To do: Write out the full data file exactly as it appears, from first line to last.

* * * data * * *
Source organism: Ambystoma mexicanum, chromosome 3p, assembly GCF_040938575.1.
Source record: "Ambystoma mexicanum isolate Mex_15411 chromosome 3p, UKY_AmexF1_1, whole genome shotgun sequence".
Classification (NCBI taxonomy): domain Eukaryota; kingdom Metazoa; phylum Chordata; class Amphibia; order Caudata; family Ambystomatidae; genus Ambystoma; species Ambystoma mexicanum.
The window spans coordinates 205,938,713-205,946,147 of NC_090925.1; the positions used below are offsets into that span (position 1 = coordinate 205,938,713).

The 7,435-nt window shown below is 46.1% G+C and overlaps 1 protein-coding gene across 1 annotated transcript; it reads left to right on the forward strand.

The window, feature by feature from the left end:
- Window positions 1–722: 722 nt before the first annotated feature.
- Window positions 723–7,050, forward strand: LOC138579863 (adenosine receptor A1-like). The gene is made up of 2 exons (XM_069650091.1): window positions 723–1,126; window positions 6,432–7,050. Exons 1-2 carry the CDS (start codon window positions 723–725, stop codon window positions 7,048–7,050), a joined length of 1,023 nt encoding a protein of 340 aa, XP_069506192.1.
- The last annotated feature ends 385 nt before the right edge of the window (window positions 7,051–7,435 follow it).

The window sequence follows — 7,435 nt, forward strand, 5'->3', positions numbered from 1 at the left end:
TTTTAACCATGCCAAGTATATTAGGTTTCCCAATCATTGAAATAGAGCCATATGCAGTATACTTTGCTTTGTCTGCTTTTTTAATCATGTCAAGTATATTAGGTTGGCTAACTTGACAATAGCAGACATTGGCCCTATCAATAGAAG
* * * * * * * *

Source organism: Ambystoma mexicanum, chromosome 3p, assembly GCF_040938575.1.
Source record: "Ambystoma mexicanum isolate Mex_15411 chromosome 3p, UKY_AmexF1_1, whole genome shotgun sequence".
Classification (NCBI taxonomy): domain Eukaryota; kingdom Metazoa; phylum Chordata; class Amphibia; order Caudata; family Ambystomatidae; genus Ambystoma; species Ambystoma mexicanum.
The window spans coordinates 205,938,713-205,946,147 of NC_090925.1; the positions used below are offsets into that span (position 1 = coordinate 205,938,713).

The 7,435-nt window shown below is 46.1% G+C and overlaps 1 protein-coding gene across 1 annotated transcript; it reads left to right on the forward strand.

The window, feature by feature from the left end:
- Window positions 1–722: 722 nt before the first annotated feature.
- Window positions 723–7,050, forward strand: LOC138579863 (adenosine receptor A1-like). The gene is made up of 2 exons (XM_069650091.1): window positions 723–1,126; window positions 6,432–7,050. Exons 1-2 carry the CDS (start codon window positions 723–725, stop codon window positions 7,048–7,050), a joined length of 1,023 nt encoding a protein of 340 aa, XP_069506192.1.
- The last annotated feature ends 385 nt before the right edge of the window (window positions 7,051–7,435 follow it).

The window sequence follows — 7,435 nt, forward strand, 5'->3', positions numbered from 1 at the left end:
TTTTAACCATGCCAAGTATATTAGGTTTCCCAATCATTGAAATAGAGCCATATGCAGTATACTTTGCTTTGTCTGCTTTTTTAATCATGTCAAGTATATTAGGTTGGCTAACTTGACAATAGCAGACATTGGCCCTATCAATAGAAG